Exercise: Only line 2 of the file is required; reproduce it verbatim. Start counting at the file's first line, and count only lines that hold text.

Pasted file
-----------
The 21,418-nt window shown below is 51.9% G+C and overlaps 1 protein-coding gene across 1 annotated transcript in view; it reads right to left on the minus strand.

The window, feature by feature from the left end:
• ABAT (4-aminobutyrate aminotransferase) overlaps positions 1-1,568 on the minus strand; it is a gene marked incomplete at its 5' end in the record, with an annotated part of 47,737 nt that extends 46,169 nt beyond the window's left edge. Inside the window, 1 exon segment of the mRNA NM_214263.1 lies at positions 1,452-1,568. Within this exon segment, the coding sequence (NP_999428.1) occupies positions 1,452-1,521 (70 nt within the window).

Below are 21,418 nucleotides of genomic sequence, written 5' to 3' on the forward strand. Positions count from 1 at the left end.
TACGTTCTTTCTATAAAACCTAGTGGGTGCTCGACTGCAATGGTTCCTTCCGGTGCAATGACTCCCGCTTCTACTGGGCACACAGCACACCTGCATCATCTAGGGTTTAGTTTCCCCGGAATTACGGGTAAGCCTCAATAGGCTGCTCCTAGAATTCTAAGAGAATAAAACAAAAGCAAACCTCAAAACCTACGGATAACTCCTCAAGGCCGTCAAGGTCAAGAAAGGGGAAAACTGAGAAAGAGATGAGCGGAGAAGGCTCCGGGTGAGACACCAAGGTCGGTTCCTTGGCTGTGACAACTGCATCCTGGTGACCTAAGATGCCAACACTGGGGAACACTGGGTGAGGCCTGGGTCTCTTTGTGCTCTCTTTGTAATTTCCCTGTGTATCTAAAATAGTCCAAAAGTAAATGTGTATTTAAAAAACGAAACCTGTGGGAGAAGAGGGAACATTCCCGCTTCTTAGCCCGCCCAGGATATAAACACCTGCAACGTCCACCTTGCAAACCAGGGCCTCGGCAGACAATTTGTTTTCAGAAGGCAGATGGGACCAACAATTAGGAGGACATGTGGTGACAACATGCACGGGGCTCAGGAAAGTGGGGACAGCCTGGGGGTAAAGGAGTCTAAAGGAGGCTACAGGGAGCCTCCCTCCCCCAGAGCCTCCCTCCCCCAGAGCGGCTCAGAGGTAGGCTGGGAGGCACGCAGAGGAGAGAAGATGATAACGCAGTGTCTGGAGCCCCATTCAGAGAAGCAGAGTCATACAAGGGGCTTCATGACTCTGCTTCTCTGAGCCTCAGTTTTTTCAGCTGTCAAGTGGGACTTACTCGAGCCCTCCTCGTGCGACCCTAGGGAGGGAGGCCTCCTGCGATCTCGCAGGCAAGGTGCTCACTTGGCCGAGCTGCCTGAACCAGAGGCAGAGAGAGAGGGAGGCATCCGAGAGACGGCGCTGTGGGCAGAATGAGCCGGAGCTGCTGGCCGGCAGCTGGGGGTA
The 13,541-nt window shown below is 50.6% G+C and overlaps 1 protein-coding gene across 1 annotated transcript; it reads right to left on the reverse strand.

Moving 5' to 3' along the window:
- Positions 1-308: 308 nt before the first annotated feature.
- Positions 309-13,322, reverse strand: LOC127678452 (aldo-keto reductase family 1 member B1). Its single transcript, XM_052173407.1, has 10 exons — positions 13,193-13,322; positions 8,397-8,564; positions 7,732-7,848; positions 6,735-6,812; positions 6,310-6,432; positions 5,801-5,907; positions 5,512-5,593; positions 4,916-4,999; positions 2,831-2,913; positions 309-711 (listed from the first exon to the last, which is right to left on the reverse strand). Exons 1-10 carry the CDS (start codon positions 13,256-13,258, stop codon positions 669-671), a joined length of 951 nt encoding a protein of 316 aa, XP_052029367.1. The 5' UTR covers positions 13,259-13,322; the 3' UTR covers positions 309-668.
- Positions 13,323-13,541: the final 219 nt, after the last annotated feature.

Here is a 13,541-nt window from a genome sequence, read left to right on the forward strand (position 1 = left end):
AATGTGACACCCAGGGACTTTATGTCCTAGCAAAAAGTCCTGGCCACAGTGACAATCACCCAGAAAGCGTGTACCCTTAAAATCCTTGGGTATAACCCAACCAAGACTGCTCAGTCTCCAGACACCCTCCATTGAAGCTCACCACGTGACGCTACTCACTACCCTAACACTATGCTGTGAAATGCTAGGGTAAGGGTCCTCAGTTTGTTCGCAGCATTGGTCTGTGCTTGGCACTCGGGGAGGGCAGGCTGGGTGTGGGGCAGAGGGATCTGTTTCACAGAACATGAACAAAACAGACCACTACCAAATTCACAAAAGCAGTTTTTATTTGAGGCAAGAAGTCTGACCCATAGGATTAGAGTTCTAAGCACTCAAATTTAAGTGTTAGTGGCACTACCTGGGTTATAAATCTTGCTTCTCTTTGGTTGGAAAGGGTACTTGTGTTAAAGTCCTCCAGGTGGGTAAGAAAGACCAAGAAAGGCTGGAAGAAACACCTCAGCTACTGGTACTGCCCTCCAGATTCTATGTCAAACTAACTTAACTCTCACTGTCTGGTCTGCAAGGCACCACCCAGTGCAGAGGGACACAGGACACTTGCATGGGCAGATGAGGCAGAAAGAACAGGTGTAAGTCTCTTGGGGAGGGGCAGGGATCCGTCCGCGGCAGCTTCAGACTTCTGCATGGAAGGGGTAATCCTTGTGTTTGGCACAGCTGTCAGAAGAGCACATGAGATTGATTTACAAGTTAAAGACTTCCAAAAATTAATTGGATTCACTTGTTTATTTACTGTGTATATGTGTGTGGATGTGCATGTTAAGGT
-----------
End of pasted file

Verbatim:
The window, feature by feature from the left end: